Time–Frequency Methods and Brain Rhythm Signal Processing

  • Jesse Gillis
Part of the Springer Series in Computational Neuroscience book series (NEUROSCI, volume 2)


Physiological signal analysis could encompass any of the methods of signal analysis being brought to bear upon a problem in physiology. In practice, physiological signal analysis is a narrower field than this because physiological signals share common features which limit the applicability of different methods. An important property of physiological signals is that they typically possess features determined by their historical contribution to organism fitness. This gives rise to the problem of identifying and classifying features present in a physiological signal. The primary statistical feature of physiological signals is that they are nonstationary, meaning their statistical characteristics change with time, and a variety of different techniques exist to analyze such data. The suitability of such techniques is data dependent, and particularly upon the degree and manner in which the signal changes in time and frequency. This is a well-known problem and specialized techniques have been developed for particular data sets (e.g., Achermann and Borbély, 1998). Developing data-specific methodologies presents its own difficulties in terms of hypothesis and verifiability (e.g., separation into training and testing sets for the methodology). In this article, I focus on introducing standard and well-defined techniques relevant to signal processing of brain rhythms as well as the organization of time–frequency activities in a hippocampal rhythm. In general, analyses consist of three stages: (1) Transformation into the time–frequency domain; (2) Quantification of properties in the time–frequency domain; and (3) Grouping together of these properties. For example, wavelet transform (time–frequency transform) coefficients (quantification) might be extracted and clustered (grouping) (Quiroga et al., 2002). Filtering of a neurophysiological signal might be performed (an implicit time–frequency step), a threshold chosen (an implicit quantification), and the remaining data averaged (grouping). Below, I suggest a generally useful way to incorporate these three steps into analyses with a minimum of additional assumptions, i.e., a time–frequency transformation, followed by characterization of the time–frequency domain’s local activity, and then mixture distribution analysis.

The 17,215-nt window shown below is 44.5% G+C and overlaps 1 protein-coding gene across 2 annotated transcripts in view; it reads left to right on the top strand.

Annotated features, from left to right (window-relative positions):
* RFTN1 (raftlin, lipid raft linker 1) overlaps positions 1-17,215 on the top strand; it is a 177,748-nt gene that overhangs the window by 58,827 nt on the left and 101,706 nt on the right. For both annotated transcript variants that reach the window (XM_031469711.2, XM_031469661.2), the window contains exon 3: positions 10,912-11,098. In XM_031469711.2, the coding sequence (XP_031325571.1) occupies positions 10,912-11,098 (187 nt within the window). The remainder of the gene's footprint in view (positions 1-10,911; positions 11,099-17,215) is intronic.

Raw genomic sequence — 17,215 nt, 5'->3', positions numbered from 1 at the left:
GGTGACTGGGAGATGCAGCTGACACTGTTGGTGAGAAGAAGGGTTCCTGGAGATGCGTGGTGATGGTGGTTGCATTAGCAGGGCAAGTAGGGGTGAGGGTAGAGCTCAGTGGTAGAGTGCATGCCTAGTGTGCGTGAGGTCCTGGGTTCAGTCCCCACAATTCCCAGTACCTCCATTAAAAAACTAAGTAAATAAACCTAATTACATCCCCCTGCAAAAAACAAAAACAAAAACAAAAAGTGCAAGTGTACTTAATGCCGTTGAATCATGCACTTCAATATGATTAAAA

Frequency Resolution Mother Wavelet Wigner Distribution Brain Rhythm Spike Sorting 
These keywords were added by machine and not by the authors. This process is experimental and the keywords may be updated as the learning algorithm improves.


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Copyright information

© Springer Science+Business Media, LLC 2009

Authors and Affiliations

  1. 1.The Centre for High-Throughput Biology (CHiBi), 177, Michael Smith LaboratoriesUniversity of British ColumbiaVancouverCanada

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